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How do I choose the best fiscal sponsor for my project? Part II

By M. Melanie Beene

With an assessment of fit and an understanding of the types of fiscal sponsor relationships complete, it’s time to look at a few other factors that will help you choose the best fiscal sponsor for your idea or project.

  • Location

While many of the tasks of fiscal sponsorship can be easily accomplished from a distance, certain types of project activity – especially direct services – are most easily sponsored locally. If you are choosing a fiscal sponsor far from your location, make sure that sponsor is registered to do business and to fundraise in your state. If you are going to have employees, the sponsor must also obtain workers’ compensation insurance in your state. Check out the health benefit coverage as well, because out-of-area fiscal sponsors may have limited health providers in your area.

  • Costs & Services

Costs can vary, but most sponsors charge around 10 percent of revenues and/or expenses. These fees cover the back-office services provided by a fiscal sponsor. Services may vary considerably from sponsor to sponsor. Make sure you know what services your potential sponsor offers, and which ones are included in your basic fees. For example, Community Initiatives includes insurance (liability, property, directors & officers liability, etc.) in its fee. Some other sponsors bill the projects for insurance. Some sponsors exclude their projects from lobbying or accepting government grants. Sponsors that do their own fundraising may prohibit their projects from approaching certain funders if the project will be in competition with the sponsor. Community Initiatives does not discourage any of these activities. Since our only mission is fiscal sponsorship, we support our projects in their lobbying and fundraising efforts.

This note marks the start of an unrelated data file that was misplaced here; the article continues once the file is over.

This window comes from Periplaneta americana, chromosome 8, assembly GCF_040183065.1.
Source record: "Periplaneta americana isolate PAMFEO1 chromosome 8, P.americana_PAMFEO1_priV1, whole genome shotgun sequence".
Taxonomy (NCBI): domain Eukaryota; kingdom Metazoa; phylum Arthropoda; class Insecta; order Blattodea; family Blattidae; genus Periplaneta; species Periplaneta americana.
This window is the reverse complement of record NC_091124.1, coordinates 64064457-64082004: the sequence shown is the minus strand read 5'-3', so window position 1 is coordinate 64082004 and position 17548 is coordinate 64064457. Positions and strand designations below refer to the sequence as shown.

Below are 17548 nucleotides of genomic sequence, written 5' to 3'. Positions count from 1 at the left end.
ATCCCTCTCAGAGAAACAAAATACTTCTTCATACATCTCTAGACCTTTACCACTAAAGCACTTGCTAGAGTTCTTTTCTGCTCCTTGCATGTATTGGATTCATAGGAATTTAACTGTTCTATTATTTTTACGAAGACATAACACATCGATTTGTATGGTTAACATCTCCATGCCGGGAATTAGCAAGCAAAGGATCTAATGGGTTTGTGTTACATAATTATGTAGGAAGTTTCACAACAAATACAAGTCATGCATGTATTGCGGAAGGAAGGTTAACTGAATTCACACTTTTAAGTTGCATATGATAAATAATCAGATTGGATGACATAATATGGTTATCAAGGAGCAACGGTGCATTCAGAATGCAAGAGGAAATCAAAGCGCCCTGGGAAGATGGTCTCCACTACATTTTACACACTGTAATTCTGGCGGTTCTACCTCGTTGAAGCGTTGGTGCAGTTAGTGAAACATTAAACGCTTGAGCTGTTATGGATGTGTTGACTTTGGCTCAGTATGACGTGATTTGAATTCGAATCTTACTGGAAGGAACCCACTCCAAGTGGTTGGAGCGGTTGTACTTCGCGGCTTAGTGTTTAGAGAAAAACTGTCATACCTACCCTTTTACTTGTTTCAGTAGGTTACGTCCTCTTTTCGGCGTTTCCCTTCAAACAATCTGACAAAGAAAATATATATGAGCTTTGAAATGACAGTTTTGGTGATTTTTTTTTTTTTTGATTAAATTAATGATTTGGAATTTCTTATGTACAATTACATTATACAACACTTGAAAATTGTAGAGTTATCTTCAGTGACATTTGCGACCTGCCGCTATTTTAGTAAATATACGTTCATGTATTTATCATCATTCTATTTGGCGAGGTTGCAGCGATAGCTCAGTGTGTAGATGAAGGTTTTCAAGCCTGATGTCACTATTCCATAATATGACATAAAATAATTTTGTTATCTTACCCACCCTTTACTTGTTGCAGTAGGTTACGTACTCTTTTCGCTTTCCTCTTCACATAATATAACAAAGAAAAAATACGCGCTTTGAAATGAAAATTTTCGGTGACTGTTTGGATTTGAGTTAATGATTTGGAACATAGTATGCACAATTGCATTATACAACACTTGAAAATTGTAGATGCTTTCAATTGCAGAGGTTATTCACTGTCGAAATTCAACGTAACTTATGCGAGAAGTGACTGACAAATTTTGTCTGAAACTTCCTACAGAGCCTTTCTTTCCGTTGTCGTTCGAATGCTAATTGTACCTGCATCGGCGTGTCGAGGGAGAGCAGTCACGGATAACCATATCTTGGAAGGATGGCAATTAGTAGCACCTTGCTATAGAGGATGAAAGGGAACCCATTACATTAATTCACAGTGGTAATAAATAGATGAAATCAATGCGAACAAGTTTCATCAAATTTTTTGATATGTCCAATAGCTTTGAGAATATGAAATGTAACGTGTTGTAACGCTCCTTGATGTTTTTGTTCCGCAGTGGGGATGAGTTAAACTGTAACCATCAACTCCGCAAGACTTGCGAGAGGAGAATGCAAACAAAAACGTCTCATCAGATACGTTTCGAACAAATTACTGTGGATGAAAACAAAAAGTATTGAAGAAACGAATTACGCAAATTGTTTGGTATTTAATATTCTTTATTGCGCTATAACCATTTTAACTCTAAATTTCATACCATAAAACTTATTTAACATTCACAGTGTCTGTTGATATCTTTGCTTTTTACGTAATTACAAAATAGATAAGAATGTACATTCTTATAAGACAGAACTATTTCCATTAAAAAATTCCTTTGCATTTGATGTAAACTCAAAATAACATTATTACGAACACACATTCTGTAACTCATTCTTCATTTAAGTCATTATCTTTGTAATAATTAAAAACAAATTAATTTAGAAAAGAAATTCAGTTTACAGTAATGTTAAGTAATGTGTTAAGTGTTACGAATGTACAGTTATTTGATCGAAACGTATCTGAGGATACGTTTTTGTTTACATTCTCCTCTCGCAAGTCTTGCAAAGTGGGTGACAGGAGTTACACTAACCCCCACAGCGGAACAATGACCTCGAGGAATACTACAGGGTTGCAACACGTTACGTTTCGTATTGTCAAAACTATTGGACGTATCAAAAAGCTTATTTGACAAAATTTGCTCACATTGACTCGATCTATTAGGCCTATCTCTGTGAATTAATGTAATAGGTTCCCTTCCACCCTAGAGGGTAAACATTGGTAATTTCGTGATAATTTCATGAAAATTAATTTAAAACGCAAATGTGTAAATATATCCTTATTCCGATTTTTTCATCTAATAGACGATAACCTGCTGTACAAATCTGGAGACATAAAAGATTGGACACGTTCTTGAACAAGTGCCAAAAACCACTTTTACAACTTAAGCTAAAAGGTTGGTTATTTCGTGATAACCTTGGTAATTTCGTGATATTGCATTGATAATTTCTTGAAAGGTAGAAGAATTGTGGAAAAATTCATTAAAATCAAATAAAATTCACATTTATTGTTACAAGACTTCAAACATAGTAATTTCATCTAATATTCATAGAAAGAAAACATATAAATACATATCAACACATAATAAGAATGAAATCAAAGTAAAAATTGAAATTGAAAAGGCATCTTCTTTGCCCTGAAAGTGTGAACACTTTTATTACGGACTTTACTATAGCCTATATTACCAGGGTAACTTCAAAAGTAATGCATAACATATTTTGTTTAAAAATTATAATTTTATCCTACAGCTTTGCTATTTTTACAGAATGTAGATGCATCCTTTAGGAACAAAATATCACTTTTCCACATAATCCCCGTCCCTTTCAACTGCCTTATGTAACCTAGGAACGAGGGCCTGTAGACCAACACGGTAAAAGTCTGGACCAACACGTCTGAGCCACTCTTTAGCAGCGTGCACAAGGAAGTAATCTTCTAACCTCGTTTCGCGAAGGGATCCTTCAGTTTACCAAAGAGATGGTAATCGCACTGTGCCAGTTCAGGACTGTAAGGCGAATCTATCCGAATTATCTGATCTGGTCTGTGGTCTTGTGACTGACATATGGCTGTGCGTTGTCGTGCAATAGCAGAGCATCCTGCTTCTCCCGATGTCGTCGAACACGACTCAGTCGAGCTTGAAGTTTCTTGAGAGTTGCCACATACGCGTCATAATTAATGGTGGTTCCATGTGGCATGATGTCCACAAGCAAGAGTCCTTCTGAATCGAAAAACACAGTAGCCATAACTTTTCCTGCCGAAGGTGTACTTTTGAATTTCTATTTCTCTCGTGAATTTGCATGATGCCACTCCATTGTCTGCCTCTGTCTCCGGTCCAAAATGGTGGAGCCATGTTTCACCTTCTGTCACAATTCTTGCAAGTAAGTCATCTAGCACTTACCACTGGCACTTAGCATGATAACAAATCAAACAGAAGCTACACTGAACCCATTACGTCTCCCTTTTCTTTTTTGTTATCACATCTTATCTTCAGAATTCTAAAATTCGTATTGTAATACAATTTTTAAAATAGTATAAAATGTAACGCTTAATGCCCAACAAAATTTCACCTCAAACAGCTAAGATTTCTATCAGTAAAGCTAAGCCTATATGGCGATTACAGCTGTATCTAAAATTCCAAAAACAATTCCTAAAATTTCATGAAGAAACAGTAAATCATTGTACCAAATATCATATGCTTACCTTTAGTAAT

Before signing up with any sponsor, review the written sponsorship agreement and its exit provisions. If the potential sponsor does not have a written agreement, or if that agreement makes leaving difficult or costly, don’t sign up. Make sure you can easily leave that organization if the fit for your project isn’t what you’d hoped. There are lots of sponsors across the U.S., and you if you don’t succeed in finding the right one on the first try, you should be able to transfer to another sponsor with a minimum of difficulty.

Posted May 16, 2014 in Fiscal sponsorship

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